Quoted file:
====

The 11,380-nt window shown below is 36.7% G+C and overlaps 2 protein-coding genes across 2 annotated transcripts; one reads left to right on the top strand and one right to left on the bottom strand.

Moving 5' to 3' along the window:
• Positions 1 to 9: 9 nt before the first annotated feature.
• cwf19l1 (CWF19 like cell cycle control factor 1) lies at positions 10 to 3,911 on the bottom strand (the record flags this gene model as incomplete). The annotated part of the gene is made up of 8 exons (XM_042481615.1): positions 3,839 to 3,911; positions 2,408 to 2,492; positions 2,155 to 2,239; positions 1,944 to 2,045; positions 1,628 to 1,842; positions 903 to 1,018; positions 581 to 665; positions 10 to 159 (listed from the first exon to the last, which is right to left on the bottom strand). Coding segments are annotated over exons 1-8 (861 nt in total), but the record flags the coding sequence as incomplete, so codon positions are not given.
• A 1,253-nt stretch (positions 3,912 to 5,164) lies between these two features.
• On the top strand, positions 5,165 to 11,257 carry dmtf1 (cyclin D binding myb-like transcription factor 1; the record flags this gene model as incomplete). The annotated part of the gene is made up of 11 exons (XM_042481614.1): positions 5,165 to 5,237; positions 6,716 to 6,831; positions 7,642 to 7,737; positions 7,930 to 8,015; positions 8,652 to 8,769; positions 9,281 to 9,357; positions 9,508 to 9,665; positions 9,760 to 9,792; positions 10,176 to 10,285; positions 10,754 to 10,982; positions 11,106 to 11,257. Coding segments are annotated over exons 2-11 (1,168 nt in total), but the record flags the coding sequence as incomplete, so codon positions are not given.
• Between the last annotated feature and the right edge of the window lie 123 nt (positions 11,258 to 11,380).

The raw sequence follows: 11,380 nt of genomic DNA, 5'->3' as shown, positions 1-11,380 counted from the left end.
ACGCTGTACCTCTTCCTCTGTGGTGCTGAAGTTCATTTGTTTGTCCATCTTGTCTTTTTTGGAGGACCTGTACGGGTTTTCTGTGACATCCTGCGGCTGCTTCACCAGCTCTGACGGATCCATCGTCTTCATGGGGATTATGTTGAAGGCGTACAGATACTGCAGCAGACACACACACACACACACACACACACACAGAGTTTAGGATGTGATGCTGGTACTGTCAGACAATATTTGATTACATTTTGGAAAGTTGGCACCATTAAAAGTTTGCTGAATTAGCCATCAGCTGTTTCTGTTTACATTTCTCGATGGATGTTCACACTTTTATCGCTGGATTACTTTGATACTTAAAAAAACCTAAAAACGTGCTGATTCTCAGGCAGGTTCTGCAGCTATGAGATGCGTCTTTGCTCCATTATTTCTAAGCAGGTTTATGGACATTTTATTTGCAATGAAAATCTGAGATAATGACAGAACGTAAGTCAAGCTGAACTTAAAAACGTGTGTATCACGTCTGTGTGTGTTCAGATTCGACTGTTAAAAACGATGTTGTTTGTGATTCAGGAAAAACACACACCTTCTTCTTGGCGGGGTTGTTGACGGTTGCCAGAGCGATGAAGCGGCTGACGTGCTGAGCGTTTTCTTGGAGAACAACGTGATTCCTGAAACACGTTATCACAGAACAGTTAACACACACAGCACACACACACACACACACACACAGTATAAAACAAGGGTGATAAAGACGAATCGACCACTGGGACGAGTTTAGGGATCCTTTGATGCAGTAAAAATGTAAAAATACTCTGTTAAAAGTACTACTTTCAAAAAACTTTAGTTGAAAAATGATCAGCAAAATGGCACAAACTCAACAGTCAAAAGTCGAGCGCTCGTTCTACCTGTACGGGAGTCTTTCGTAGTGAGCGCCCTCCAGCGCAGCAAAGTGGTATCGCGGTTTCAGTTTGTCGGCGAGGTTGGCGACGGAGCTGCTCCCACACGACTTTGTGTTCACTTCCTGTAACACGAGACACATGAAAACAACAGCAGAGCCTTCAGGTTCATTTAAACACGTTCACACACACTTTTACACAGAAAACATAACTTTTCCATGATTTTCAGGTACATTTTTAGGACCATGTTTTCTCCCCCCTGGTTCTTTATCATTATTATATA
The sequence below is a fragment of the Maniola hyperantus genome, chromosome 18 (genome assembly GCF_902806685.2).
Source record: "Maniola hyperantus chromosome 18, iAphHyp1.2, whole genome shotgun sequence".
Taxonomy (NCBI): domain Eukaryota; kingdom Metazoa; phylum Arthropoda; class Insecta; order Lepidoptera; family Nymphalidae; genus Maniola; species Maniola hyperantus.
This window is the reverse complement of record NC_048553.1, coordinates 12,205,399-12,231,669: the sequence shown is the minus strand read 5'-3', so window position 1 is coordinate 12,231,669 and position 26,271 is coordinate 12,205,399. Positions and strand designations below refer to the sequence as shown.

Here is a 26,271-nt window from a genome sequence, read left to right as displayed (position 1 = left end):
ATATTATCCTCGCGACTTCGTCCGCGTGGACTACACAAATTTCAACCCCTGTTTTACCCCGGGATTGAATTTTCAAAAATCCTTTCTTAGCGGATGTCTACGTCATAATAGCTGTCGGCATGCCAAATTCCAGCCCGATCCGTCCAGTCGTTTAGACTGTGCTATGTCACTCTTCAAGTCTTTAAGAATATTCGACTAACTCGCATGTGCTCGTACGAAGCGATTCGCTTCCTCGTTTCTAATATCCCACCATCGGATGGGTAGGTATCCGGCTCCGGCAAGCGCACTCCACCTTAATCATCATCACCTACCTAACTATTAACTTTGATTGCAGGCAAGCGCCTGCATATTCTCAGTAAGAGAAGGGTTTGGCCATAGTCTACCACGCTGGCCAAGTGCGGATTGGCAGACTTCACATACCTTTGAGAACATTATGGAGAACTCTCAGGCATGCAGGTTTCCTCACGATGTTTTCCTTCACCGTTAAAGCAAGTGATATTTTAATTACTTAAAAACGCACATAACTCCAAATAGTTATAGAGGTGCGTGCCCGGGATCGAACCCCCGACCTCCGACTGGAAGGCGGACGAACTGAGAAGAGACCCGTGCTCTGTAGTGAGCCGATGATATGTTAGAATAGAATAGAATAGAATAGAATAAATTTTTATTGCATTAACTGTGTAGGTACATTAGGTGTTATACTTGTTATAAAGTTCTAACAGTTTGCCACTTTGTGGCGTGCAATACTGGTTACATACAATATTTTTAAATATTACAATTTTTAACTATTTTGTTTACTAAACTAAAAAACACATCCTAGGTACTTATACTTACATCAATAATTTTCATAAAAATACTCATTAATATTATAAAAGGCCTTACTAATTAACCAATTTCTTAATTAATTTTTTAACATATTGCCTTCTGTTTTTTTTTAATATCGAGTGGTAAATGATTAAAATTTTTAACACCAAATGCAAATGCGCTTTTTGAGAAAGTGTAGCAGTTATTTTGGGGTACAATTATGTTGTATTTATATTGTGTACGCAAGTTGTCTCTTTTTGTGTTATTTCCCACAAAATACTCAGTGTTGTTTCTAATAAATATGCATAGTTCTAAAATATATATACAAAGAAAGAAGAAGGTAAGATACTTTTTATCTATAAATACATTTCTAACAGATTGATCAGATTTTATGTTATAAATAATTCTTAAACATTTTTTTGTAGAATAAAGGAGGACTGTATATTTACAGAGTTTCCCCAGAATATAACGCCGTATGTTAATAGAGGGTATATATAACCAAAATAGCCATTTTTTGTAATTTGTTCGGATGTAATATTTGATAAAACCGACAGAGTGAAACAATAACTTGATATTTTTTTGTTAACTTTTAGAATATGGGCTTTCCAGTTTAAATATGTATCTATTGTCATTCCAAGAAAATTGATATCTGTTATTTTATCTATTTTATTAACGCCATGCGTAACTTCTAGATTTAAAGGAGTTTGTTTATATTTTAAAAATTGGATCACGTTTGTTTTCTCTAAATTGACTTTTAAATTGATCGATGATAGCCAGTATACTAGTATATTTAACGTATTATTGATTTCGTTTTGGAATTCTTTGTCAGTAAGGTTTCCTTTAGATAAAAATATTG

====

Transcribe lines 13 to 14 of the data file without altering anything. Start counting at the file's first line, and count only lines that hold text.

This window is the reverse complement of record NC_048553.1, coordinates 12,205,399-12,231,669: the sequence shown is the minus strand read 5'-3', so window position 1 is coordinate 12,231,669 and position 26,271 is coordinate 12,205,399. Positions and strand designations below refer to the sequence as shown.

Here is a 26,271-nt window from a genome sequence, read left to right as displayed (position 1 = left end):